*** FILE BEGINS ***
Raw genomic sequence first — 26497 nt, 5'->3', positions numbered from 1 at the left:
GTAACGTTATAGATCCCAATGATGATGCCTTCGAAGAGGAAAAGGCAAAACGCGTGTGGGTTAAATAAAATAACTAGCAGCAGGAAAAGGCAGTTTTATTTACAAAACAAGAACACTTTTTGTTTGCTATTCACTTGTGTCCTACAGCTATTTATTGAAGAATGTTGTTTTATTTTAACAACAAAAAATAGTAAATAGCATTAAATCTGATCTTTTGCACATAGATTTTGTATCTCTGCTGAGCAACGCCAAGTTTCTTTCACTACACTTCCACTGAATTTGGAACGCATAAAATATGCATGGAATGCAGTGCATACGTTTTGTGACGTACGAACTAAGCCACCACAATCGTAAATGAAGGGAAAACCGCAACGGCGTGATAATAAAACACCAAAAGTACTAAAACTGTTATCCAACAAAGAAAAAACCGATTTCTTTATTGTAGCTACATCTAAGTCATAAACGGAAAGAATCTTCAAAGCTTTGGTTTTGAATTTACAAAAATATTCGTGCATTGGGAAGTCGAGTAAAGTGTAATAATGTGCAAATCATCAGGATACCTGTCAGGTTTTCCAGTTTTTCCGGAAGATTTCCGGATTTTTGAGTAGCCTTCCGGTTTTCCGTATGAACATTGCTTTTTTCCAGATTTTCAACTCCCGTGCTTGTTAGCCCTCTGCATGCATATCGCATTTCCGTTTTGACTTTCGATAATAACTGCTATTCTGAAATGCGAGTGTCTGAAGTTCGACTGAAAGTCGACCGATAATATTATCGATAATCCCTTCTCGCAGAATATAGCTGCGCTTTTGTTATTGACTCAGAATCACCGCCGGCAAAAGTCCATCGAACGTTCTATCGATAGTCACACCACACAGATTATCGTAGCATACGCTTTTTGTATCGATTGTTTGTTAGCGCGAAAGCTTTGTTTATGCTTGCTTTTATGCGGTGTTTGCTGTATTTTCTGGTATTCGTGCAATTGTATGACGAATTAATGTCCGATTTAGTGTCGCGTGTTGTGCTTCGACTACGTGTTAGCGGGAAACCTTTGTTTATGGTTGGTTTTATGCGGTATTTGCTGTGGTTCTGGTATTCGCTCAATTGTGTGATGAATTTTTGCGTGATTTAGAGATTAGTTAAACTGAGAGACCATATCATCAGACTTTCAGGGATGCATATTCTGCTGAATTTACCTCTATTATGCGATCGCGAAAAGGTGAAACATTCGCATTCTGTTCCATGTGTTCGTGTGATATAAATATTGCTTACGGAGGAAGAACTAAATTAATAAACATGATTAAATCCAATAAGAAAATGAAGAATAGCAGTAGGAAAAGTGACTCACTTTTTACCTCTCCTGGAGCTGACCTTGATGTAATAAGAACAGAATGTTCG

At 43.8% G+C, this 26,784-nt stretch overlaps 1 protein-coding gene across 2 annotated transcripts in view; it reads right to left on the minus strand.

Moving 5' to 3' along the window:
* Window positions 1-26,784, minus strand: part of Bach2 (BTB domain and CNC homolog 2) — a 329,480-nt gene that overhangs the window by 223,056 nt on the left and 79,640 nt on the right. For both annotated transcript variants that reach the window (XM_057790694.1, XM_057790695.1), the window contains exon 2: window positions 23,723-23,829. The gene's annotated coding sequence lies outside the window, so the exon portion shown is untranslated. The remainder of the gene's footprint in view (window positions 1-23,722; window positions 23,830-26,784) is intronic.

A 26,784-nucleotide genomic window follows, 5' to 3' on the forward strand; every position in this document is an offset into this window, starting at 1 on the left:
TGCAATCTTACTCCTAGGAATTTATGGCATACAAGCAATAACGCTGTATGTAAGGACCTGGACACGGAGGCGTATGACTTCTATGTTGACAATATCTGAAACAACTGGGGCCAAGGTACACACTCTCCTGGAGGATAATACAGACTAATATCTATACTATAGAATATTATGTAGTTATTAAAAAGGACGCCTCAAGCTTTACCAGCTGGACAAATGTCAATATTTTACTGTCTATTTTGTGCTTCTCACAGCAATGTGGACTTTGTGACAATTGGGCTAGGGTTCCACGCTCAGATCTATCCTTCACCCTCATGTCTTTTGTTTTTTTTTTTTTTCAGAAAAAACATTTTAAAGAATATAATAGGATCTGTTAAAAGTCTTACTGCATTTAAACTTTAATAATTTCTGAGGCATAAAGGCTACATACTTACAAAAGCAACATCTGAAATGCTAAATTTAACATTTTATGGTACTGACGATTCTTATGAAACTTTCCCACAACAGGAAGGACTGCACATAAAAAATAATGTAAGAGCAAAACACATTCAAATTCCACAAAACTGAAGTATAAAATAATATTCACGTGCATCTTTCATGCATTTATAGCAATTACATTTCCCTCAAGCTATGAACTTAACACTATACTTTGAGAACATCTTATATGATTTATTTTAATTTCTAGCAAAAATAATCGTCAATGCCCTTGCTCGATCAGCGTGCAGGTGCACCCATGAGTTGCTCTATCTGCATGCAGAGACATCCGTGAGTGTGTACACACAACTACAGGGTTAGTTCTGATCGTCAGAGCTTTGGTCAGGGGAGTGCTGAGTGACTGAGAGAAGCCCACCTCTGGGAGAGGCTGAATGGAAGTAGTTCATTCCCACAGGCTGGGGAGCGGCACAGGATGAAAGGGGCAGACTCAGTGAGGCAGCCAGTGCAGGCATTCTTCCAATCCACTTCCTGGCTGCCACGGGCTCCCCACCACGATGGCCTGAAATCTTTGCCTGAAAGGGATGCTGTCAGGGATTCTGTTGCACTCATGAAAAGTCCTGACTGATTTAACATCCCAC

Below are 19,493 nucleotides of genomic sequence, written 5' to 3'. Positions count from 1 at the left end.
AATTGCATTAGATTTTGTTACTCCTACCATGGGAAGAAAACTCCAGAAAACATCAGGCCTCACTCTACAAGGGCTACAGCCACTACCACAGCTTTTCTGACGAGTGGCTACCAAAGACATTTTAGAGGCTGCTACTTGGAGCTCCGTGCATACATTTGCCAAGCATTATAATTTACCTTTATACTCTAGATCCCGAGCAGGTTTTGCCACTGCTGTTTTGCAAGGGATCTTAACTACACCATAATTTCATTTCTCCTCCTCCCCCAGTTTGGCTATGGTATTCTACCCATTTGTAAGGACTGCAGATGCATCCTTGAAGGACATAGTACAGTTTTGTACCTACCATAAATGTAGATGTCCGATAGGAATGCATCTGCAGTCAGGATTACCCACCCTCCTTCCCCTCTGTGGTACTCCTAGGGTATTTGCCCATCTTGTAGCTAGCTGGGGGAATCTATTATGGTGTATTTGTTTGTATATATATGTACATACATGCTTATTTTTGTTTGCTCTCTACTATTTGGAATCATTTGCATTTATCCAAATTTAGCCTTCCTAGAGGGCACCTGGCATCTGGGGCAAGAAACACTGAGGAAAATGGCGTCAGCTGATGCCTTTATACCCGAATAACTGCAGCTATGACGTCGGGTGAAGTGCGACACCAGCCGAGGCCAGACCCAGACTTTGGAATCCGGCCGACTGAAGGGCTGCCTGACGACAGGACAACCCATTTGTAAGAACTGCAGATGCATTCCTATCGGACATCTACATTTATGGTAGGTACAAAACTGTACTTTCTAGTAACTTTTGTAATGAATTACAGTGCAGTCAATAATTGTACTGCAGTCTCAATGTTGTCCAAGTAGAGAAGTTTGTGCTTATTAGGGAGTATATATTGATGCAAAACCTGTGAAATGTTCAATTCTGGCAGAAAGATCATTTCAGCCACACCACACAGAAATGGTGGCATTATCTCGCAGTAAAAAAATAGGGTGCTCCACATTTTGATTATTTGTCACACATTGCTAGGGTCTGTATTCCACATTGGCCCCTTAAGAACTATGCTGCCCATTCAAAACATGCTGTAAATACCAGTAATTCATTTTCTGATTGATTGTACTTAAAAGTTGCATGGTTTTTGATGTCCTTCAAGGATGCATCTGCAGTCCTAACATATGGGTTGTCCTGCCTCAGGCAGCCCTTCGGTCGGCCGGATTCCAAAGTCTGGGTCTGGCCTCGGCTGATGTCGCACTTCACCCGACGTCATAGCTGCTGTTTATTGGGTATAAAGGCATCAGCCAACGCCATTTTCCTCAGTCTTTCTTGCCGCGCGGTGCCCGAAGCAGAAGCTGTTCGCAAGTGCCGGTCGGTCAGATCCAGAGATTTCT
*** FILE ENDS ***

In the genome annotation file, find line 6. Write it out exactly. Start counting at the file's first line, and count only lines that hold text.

A 26,784-nucleotide genomic window follows, 5' to 3' on the forward strand; every position in this document is an offset into this window, starting at 1 on the left: